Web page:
First is the fact that their development method is just different from a lot of other companies. Most companies take an idea an idea like a portable MP3 player and say, "Lets put every feature we can into this thing for launch. I want it to have a radio, and have it play lots of games, and maybe have a built-in toaster oven!" So they make a list of features and put them all into a prototype. They polish the prototype until it kind of works, and then release that design as a product. In its first version, it only kind of works, but has lots of problems from having a lot of not-quite-ready features crammed in. They try to fix these problems in the next version.

        In contrast, if Apple sets out to design an mp3 player, then there's a decent chance that the product will only have 1 major feature: playing mp3s. Instead of making the first version have loads of features, they'll spend their development time making sure that using the product as an mp3 player is easy, intuitive, and works very well. They'll add features over the next few versions, but they'll do so relatively slowly because each time, they're making sure the new features are integrated well into the existing design.

        Those are two different design philosophies which bring different results. In the first way of doing things, you start with a more feature-rich product, but in the second way you start with a more polished product.

        Beyond that, there's something else going on in Apple's marketing that is pretty obvious once you notice it, but a lot of people don't notice it. Most tech manufacturers are constantly trying to introduce new products and drive down the price. When Apple introduces a new product, they tend to keep the price stable for a very long time. Watch iPod prices or Macbook prices, and you'll notice that the price very rarely goes down. As new technology comes out, Apple keeps upgrading the product to be smaller, lighter, or more feature rich in order to justify the current price, but they don't really drop the price.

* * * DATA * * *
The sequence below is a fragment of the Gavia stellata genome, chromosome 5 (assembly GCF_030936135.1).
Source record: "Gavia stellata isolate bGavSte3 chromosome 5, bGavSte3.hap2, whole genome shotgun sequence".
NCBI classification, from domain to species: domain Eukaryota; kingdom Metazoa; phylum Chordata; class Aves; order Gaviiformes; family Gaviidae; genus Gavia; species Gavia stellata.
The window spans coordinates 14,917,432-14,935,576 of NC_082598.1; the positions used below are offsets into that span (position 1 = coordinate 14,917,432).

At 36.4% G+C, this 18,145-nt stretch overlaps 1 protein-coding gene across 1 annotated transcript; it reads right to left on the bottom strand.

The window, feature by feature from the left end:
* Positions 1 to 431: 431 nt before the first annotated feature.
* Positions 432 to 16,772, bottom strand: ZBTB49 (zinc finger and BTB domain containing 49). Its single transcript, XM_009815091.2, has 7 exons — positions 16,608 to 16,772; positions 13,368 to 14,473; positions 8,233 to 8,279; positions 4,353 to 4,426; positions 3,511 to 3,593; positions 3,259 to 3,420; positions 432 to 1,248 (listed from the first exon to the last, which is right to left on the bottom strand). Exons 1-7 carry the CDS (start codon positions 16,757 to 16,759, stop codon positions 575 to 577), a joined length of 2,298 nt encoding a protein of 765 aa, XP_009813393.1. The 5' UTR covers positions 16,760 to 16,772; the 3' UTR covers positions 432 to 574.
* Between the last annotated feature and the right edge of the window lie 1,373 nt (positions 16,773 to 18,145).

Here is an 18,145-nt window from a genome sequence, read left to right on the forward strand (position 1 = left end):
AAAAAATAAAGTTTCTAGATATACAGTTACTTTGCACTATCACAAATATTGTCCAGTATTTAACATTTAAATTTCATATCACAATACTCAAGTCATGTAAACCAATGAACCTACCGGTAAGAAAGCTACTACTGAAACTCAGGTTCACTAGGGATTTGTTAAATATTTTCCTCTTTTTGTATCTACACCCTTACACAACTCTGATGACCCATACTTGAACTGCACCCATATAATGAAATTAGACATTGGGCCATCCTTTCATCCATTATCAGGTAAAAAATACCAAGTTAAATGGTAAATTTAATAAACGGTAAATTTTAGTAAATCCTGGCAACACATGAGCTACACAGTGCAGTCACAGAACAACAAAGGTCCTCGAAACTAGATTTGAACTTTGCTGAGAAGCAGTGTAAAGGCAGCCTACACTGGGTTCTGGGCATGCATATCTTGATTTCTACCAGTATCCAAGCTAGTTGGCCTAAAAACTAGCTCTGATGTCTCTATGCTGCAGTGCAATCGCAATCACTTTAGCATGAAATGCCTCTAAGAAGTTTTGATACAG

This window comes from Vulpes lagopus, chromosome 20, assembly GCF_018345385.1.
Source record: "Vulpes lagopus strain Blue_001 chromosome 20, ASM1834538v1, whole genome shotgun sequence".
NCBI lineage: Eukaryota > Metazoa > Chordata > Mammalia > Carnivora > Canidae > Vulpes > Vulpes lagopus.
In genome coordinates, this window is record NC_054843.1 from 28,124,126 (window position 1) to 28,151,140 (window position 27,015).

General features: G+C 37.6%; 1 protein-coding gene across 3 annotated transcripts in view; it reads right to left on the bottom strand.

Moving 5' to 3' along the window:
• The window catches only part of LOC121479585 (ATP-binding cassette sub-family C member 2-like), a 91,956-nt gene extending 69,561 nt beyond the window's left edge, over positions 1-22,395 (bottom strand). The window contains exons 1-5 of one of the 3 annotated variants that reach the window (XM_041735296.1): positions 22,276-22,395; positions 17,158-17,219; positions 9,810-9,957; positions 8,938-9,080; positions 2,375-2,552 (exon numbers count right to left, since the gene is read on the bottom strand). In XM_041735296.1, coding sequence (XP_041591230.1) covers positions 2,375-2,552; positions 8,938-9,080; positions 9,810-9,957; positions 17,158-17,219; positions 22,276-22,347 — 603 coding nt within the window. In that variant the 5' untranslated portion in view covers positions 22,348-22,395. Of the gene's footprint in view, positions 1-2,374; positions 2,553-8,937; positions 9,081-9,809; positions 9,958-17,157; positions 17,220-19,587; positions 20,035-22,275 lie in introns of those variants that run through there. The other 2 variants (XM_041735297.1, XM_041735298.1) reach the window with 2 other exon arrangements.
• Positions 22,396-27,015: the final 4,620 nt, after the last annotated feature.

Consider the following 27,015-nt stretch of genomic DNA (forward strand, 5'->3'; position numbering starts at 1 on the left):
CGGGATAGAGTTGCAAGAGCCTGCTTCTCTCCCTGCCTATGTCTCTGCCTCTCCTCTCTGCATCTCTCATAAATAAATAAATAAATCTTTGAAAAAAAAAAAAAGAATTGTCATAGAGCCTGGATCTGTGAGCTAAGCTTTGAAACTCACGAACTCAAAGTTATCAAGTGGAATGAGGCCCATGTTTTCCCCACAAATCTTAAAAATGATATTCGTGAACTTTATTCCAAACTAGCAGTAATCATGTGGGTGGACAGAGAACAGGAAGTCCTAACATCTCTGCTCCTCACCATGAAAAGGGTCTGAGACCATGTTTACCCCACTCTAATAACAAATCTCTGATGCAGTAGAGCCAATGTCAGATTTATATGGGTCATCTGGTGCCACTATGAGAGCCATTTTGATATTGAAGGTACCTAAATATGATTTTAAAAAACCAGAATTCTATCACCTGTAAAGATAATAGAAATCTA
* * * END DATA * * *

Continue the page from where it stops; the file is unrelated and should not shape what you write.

It's worth understanding that the price points are often chosen by marketing, and then a product is designed to fit that price. I believe the first iPod was $400, and right now that's also the price of the most expensive iPod. There's a reason for this. It's not that Apple couldn't create a really snazzy $700 iPod, but that if they did, Jobs would probably say, "Let's put that on ice until we can make it cheaper." Ultimately, they don't want to release a $700 iPod and then two years later sell the same iPod for $400. Along with everything else, that creates the impression of a product whose value is dropping. They'd much rather sell a crappy $400 iPod this year and then two years later sell you the super-snazzy iPod for $400, so that you have the impression of a product which preserves its value by continually improving.